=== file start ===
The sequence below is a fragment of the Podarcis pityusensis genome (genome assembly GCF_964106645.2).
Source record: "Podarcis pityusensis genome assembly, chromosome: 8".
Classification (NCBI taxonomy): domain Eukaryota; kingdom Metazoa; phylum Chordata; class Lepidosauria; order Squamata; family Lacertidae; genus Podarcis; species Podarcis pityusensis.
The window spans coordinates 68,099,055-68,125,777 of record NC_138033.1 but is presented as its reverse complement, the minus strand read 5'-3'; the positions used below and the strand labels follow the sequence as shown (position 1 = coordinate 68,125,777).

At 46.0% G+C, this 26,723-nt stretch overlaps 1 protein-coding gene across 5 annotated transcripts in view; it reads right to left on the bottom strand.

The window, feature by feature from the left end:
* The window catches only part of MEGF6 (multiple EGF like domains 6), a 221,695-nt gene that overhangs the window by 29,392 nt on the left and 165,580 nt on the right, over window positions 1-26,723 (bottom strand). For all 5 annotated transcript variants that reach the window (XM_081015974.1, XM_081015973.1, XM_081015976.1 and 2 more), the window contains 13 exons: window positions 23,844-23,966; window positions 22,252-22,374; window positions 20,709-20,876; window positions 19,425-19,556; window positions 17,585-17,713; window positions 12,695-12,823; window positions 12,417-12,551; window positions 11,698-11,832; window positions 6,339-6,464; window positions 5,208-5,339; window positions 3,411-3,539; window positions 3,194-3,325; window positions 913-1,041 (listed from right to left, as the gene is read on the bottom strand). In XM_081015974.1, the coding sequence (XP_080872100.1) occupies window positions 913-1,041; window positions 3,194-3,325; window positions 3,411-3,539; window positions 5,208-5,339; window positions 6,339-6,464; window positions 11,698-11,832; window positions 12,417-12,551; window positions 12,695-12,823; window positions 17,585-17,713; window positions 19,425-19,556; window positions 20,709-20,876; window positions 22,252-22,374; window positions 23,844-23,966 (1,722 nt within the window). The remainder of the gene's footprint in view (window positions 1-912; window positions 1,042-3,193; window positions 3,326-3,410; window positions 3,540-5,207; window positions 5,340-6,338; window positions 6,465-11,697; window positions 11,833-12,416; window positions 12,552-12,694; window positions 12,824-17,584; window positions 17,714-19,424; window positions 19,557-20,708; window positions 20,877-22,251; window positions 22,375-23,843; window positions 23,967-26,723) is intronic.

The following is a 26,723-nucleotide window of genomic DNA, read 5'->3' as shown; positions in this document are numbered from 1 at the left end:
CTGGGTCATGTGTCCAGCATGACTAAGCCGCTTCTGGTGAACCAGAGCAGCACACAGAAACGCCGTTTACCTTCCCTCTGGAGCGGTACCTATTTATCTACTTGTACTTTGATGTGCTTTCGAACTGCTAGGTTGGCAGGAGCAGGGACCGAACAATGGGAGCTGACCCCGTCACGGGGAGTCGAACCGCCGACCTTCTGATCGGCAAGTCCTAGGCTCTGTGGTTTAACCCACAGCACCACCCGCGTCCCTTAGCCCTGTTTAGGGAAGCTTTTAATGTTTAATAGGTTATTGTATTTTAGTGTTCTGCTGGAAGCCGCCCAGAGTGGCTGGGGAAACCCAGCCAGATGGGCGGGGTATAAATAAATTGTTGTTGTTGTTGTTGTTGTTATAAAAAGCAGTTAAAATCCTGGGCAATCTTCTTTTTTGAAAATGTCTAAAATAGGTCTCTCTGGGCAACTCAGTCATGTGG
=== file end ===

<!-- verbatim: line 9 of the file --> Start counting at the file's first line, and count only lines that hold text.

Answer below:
CTGGGTCATGTGTCCAGCATGACTAAGCCGCTTCTGGTGAACCAGAGCAGCACACAGAAACGCCGTTTACCTTCCCTCTGGAGCGGTACCTATTTATCTACTTGTACTTTGATGTGCTTTCGAACTGCTAGGTTGGCAGGAGCAGGGACCGAACAATGGGAGCTGACCCCGTCACGGGGAGTCGAACCGCCGACCTTCTGATCGGCAAGTCCTAGGCTCTGTGGTTTAACCCACAGCACCACCCGCGTCCCTTAGCCCTGTTTAGGGAAGCTTTTAATGTTTAATAGGTTATTGTATTTTAGTGTTCTGCTGGAAGCCGCCCAGAGTGGCTGGGGAAACCCAGCCAGATGGGCGGGGTATAAATAAATTGTTGTTGTTGTTGTTGTTGTTATAAAAAGCAGTTAAAATCCTGGGCAATCTTCTTTTTTGAAAATGTCTAAAATAGGTCTCTCTGGGCAACTCAGTCATGTGG